This is a copy of the first New Testament in Malagasy, the language of Madagascar.
Christian missions and Bible translations in Madagascar
King Radama I came to the throne of the Merina kingdom in Madagascar in 1810. He encouraged friendly relations with the British, and invited Christian missionaries to the island. The London Missionary Society (LMS) set up their first school in Antananarivo, the capital, in 1820.
Education in the Malagasy language was important from the beginning. The LMS missionaries needed books for teaching and evangelisation, and imported printing presses in the 1820s. The creation of the Malagasy Bible proceeded apace, with King Radama’s backing, and missionaries David Jones and David Griffiths worked with twelve Malagasy colleagues to produce an impressive number of Bible translations.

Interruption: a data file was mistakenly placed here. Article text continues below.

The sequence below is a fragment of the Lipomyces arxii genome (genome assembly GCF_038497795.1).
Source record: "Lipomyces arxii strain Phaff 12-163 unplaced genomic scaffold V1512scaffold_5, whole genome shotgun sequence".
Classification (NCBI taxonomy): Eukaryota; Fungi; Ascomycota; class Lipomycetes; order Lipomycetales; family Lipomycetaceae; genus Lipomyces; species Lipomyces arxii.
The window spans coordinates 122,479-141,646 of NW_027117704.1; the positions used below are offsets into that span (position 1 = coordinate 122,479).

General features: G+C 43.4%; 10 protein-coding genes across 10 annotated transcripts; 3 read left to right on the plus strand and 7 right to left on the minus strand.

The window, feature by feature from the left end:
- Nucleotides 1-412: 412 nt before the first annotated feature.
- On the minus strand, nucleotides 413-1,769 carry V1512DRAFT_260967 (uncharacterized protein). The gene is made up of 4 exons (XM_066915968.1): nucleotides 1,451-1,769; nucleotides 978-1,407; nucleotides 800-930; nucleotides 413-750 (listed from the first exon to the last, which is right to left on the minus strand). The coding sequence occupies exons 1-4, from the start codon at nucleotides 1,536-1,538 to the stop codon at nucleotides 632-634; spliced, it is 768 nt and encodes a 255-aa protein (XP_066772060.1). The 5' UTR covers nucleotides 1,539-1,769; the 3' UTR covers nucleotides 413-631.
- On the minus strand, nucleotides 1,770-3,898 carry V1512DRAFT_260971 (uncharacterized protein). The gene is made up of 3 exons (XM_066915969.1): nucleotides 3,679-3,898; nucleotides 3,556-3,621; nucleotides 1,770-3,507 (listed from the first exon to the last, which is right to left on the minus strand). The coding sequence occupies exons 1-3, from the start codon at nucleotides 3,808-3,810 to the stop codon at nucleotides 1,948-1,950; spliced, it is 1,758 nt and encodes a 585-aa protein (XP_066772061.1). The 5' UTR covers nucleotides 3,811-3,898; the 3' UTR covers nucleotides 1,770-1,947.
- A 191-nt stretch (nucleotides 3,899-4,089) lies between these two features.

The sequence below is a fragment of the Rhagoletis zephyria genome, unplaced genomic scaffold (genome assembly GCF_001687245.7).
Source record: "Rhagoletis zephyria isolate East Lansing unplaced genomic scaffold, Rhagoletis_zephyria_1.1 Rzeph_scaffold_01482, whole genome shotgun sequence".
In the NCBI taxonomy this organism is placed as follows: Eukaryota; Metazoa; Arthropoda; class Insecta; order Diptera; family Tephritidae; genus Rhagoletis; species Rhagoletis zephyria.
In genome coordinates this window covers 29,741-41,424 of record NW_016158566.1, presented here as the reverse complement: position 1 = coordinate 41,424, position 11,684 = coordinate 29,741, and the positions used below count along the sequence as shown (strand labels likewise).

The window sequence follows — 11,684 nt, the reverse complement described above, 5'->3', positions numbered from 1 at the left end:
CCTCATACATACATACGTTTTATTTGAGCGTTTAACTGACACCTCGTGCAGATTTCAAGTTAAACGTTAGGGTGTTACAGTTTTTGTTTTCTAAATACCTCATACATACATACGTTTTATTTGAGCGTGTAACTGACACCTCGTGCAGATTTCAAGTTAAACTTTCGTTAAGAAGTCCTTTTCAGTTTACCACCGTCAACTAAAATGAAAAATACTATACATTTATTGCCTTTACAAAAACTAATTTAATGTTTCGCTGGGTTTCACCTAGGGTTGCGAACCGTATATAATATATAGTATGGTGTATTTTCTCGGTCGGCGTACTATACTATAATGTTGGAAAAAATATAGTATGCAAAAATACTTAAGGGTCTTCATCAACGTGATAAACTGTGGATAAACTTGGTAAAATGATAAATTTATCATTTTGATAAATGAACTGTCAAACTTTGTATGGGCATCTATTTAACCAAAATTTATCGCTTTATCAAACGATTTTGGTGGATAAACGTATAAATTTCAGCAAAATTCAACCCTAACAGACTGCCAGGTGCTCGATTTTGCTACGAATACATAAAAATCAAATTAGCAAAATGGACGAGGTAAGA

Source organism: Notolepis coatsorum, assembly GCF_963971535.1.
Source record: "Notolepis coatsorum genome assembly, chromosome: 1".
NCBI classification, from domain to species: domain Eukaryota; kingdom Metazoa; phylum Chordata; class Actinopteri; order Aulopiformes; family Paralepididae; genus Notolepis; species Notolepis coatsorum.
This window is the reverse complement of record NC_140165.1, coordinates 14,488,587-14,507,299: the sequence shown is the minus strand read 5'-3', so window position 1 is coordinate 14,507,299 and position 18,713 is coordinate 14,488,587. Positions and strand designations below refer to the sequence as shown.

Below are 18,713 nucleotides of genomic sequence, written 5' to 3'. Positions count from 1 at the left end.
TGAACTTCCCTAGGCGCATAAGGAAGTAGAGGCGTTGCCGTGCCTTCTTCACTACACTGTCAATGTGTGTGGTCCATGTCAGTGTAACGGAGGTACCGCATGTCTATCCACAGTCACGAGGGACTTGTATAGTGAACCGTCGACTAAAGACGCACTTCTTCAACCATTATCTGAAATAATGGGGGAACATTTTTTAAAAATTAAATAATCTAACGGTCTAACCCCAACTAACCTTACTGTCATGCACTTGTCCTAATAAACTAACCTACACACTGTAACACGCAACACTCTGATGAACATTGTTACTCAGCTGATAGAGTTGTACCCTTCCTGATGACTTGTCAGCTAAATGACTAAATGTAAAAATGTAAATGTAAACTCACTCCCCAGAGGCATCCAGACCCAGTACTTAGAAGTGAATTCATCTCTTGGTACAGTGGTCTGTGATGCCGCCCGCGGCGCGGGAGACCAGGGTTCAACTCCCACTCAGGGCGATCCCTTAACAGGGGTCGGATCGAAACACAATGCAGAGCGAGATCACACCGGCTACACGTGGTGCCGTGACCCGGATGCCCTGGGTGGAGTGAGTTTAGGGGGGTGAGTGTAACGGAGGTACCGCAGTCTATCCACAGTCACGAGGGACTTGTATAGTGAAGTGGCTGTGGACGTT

The first full New Testament (1830), shown here, was very much in demand on the island – within three years, all 1,500 copies had been distributed. In 1835, the first full Malagasy Bible was produced.
Things were soon to change. King Radama died in 1828 and his successor, Queen Ranavalona I, resisted foreign influence and prohibited Christianity. The missionaries left but the church survived, meeting in secret. The Bibles remaining on the island are said to have been buried underground or torn into small sections for safe-keeping.
A number of copies of the 1830 New Testament have survived, but the complete Bible printed in 1835 is very rare (the British Library is fortunate to have a copy, at shelfmark OR.71.c.10.(2.)). Both books are testament to an important period of church history in Madagascar.